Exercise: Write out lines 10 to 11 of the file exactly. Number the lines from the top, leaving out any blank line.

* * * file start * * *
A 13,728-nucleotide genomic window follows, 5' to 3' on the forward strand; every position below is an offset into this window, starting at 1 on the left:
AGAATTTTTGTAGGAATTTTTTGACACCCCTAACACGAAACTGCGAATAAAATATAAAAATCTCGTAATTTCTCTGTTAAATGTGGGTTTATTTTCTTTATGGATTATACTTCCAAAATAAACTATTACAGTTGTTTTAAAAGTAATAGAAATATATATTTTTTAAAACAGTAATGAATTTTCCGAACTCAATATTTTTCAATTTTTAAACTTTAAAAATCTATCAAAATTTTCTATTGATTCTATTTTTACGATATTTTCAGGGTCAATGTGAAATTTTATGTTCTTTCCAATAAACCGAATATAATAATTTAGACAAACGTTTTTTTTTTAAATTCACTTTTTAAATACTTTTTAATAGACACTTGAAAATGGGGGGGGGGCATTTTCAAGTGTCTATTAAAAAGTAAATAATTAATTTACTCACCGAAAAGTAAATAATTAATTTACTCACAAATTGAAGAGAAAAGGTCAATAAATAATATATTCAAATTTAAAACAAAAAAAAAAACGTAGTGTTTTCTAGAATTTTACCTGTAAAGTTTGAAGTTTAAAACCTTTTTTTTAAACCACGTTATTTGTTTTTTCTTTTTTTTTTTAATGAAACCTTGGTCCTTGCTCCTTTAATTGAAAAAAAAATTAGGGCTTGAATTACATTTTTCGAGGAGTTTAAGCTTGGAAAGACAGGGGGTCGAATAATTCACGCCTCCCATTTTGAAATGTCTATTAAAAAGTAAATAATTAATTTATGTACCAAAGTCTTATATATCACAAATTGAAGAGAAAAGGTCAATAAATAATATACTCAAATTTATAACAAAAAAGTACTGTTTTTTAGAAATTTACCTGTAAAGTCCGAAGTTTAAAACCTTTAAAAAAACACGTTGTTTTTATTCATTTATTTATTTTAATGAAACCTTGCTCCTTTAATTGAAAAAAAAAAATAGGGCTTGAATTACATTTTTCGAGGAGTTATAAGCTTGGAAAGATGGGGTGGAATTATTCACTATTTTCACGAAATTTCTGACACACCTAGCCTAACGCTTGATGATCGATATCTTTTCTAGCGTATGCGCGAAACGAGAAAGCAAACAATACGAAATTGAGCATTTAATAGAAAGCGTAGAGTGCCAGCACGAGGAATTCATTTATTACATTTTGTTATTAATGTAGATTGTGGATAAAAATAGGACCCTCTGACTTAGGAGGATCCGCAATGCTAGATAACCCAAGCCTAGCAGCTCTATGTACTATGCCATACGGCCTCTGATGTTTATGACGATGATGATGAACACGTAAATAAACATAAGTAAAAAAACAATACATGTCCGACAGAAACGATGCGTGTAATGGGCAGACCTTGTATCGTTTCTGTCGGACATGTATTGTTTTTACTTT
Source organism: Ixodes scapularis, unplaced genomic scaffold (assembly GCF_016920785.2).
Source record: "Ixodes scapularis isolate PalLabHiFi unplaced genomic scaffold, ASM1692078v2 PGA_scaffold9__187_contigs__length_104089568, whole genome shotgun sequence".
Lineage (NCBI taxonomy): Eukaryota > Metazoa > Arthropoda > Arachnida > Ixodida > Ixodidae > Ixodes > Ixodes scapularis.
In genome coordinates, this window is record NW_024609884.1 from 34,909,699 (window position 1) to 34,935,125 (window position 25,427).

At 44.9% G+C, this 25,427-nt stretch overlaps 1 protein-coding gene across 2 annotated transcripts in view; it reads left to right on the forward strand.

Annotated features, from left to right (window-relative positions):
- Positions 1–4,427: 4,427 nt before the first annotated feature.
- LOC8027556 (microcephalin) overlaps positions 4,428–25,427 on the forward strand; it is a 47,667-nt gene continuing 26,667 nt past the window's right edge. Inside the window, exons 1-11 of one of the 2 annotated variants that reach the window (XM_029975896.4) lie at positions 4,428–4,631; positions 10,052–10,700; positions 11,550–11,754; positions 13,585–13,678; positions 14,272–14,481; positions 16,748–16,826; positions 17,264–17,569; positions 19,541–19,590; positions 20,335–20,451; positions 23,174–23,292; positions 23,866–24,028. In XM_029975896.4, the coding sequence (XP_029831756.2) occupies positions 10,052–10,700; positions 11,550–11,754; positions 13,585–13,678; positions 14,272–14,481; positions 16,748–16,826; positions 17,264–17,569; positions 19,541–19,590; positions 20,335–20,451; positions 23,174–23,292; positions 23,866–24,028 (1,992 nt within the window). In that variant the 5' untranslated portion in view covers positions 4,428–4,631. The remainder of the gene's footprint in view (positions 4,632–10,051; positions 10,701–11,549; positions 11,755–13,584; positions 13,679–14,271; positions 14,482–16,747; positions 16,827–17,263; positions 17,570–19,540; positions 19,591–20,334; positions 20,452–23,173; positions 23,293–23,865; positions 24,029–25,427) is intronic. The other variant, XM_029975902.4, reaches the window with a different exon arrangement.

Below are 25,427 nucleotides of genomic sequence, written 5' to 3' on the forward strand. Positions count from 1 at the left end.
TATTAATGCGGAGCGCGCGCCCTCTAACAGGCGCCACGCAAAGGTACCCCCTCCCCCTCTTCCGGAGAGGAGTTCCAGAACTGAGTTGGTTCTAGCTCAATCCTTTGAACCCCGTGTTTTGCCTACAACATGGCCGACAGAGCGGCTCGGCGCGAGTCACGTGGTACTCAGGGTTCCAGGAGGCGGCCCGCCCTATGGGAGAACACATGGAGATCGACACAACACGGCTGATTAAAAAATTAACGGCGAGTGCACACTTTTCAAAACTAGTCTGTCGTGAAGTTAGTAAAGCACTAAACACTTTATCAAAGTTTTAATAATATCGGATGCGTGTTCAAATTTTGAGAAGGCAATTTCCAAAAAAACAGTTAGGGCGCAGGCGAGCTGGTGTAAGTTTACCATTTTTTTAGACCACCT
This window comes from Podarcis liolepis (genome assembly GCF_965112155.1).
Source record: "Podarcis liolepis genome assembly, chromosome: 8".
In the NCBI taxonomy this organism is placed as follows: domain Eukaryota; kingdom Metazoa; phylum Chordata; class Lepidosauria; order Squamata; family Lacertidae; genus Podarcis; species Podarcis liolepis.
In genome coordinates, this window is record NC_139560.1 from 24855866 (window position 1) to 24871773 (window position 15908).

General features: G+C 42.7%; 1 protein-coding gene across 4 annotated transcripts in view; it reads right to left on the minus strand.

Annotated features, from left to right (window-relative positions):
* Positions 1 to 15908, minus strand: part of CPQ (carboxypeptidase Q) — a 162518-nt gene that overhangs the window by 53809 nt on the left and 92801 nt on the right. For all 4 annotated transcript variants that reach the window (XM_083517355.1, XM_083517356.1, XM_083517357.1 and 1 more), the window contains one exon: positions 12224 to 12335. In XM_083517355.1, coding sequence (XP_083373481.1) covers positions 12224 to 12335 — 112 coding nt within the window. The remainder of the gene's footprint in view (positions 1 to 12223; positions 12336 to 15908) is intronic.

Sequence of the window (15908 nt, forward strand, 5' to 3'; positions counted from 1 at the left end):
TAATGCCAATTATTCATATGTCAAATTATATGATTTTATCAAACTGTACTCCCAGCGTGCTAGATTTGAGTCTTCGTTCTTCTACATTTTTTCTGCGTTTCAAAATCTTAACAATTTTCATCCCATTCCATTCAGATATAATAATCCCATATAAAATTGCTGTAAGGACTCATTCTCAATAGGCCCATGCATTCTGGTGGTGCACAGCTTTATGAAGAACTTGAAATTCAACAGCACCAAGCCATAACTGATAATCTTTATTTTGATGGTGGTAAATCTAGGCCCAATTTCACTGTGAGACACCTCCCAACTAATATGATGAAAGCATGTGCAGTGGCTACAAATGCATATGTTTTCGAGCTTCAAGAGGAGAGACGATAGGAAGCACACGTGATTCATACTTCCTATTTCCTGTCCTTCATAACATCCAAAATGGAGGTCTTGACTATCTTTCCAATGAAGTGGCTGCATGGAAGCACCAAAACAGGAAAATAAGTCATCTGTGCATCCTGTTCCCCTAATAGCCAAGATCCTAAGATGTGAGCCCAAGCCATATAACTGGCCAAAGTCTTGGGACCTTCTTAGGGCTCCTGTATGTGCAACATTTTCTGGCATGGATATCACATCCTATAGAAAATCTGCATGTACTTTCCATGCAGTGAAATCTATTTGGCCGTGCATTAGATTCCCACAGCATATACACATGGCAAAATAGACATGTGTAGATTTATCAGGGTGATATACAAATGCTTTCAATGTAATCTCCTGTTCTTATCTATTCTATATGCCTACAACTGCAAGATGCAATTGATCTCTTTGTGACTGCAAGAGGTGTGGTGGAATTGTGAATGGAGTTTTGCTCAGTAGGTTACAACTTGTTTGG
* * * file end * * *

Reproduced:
- LOC8027556 (microcephalin) overlaps positions 4,428–25,427 on the forward strand; it is a 47,667-nt gene continuing 26,667 nt past the window's right edge. Inside the window, exons 1-11 of one of the 2 annotated variants that reach the window (XM_029975896.4) lie at positions 4,428–4,631; positions 10,052–10,700; positions 11,550–11,754; positions 13,585–13,678; positions 14,272–14,481; positions 16,748–16,826; positions 17,264–17,569; positions 19,541–19,590; positions 20,335–20,451; positions 23,174–23,292; positions 23,866–24,028. In XM_029975896.4, the coding sequence (XP_029831756.2) occupies positions 10,052–10,700; positions 11,550–11,754; positions 13,585–13,678; positions 14,272–14,481; positions 16,748–16,826; positions 17,264–17,569; positions 19,541–19,590; positions 20,335–20,451; positions 23,174–23,292; positions 23,866–24,028 (1,992 nt within the window). In that variant the 5' untranslated portion in view covers positions 4,428–4,631. The remainder of the gene's footprint in view (positions 4,632–10,051; positions 10,701–11,549; positions 11,755–13,584; positions 13,679–14,271; positions 14,482–16,747; positions 16,827–17,263; positions 17,570–19,540; positions 19,591–20,334; positions 20,452–23,173; positions 23,293–23,865; positions 24,029–25,427) is intronic. The other variant, XM_029975902.4, reaches the window with a different exon arrangement.

Below are 25,427 nucleotides of genomic sequence, written 5' to 3' on the forward strand. Positions count from 1 at the left end.